Aspirin thins the blood making it harder to form clots which could cause a heart attack or stroke, providing protection against these conditions. Its impact on cancer is less well understood. As an anti-inflammatory, it may curb the spread of the disease by reducing inflammation, which is a key factor in cancer development.

A further theory is that an aspirin helps replace a missing constituent from our diet. Plant salicylates, similar to the active ingredient in aspirin, have reduced since we started growing crops with pesticides and fertilisers. The daily pill may help restore the body's natural balance.

If people are going to take a low dose 75mg daily aspirin, to gain the maximum lifetime benefit they should start in their late 40s or early 50s and continue for 20 to 30 years, Professor Rothwell said. After five to ten years the results suggest overall deaths from all causes (including internal bleeds) would be 10 per cent lower, and the benefit would grow as the years advanced.

Previous studies suggest aspirin also protects against breast cancer, but the researchers said more data was required to confirm this and its effect in other cancers of women. Further work was also necessary to identify any late worsening of cancer deaths beyond 20 years. Professor Rothwell said: "Perhaps the most important finding is the proof of principle that cancers can be prevented by simple compounds like aspirin. Chemoprevention [for cancer] is a realistic goal."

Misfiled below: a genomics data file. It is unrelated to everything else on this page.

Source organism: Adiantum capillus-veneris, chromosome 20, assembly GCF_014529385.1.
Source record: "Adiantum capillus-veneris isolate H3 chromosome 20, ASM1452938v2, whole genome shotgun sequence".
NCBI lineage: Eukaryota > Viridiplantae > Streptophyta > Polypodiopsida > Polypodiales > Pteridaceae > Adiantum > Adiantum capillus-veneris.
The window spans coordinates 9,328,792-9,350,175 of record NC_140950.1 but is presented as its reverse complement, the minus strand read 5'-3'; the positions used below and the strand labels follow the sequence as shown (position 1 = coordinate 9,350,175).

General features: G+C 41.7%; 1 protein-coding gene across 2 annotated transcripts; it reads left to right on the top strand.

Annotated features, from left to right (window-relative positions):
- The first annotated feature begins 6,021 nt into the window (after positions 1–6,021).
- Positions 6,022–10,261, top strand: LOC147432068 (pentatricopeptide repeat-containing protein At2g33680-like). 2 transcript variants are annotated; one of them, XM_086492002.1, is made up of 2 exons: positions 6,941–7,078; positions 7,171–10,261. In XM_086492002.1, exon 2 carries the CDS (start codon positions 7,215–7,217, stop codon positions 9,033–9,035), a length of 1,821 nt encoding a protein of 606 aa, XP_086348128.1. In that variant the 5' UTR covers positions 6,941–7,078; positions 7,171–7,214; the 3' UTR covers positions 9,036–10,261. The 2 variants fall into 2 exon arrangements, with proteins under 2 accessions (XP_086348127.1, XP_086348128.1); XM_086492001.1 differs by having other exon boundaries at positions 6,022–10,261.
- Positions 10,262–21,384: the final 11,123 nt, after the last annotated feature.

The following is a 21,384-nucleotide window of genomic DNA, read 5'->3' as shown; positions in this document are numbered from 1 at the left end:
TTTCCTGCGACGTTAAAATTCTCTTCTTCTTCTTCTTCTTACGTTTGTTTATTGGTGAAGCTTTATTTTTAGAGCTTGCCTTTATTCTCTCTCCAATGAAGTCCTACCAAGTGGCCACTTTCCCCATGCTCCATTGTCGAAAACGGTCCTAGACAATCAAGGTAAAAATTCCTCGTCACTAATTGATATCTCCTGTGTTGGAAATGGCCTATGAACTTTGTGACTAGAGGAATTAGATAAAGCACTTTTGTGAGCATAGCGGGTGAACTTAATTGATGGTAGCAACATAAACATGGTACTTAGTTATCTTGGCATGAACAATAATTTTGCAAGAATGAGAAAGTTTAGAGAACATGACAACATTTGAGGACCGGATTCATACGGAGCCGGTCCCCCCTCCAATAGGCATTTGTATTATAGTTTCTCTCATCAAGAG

The conditions aspirin treats

* Arthritis

* Bladder cancer

* Bowel cancer

* Brain cancer

* Breast cancer

* Dementia

* Diabetes

* Fevers

* Gum disease

* Headaches

* Heart disease

* Lung cancer

* Migraines

* Oesophageal cancer

* Pain

* Pancreatic cancer

* Pre-eclampsia

* Prostate cancer

* Stomach cancer

* Strokes

Life and Style
ebookNow available in paperback
ebooks
ebookPart of The Independent’s new eBook series The Great Composers
  • Get to the point
Latest stories from i100
Have you tried new the Independent Digital Edition apps?

ES Rentals

    Independent Dating
    and  

    By clicking 'Search' you
    are agreeing to our
    Terms of Use.

    iJobs Job Widget
    iJobs General

    SThree: Trainee Recruitment Consultant

    £20000 - £25000 per annum + uncapped commission : SThree: Hello! I know most ...

    Recruitment Genius: Graduate Web Performance Consultant Trainee

    £22000 - £28000 per annum: Recruitment Genius: A Consultant trainee opportunit...

    Ashdown Group: Marketing Executive - (Full marketing mix) - Knutsford

    £22000 - £25000 per annum + Benefits: Ashdown Group: Marketing Executive - Knu...

    Ashdown Group: Web Developer - ASP.NET, C#, MVC - London

    £45000 - £55000 per annum + Excellent benefits: Ashdown Group: Web Developer -...

    Day In a Page

    Inside the Kansas greenhouses where Monsanto is 'playing God' with the future of the planet

    The future of GM

    The greenhouses where Monsanto 'plays God' with the future of the planet
    Britain's mild winters could be numbered: why global warming is leaving UK chillier

    Britain's mild winters could be numbered

    Gulf Stream is slowing down faster than ever, scientists say
    Government gives £250,000 to Independent appeal